A program of Southeast New Hampshire (SENH) Habitat for Humanity, the ReStore supplies overstocked, discontinued, new and used building materials donated by manufacturers, stores, contractors and individuals. These donated items are sold to the public or used in construction of Habitat houses. And many of these items are in fabulous condition, meaning you're getting pre-owned materials (including cabinets, doors, windows, flooring, sinks, and more) at incredibly low prices once you factor in the Green Alliance discount! And if you're not already a Green Alliance member, click here to join and save at ReStore and 90 other green businesses across the region!
Total proceeds from this store benefit SENH Habitat for Humanity’s mission to provide safe, decent, affordable, and energy-efficient housing to hard-working, low-income families within our community.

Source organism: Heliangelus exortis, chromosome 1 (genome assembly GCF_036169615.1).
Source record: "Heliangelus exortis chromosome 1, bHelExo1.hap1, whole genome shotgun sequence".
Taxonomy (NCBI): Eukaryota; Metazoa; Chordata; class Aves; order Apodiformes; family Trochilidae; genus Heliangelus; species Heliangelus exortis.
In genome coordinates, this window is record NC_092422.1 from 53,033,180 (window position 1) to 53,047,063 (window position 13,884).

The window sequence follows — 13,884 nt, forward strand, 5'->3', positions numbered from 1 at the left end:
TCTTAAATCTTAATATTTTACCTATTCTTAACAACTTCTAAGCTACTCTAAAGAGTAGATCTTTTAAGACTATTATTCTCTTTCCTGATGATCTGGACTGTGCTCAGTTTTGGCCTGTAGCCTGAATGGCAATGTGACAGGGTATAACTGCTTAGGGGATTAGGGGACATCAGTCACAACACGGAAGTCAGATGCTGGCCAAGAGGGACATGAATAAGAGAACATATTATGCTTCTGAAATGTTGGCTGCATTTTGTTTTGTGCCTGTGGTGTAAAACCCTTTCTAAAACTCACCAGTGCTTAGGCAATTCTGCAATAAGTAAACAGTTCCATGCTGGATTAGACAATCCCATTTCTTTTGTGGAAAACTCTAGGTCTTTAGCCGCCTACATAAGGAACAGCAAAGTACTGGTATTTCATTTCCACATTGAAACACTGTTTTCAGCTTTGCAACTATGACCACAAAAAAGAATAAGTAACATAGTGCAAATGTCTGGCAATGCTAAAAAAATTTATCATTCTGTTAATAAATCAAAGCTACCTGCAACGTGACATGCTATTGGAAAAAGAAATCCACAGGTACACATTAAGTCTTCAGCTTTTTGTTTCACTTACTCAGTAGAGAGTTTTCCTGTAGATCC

Fall may not officially begin until September 23, but with our overnight low temperatures dipping into the 40's, it feels like Fall has already arrived. And Fall in New Hampshire means outdoor harvest festivals, spectacular foliage, and Saturday afternoon UNH football!
While known as a perennial hockey powerhouse, UNH football has experienced a renaissance over the past 2 decades, including September 10th's heartstopping overtime win versus defending Patriot League champion Lehigh. And if you're looking for a spot to enjoy the UNH football games this year, look no further than downtown Newmarket, where the Riverworks Restaurant & Tavern - a proud supporter of UNH athletics and academics - is offering discounts to Green Alliance Cardholders on football gamedays this season! Just flash your valid Green Card on football gamedays this year, and take advantage of their "buy one appetizer, get the 2nd one free" after the games.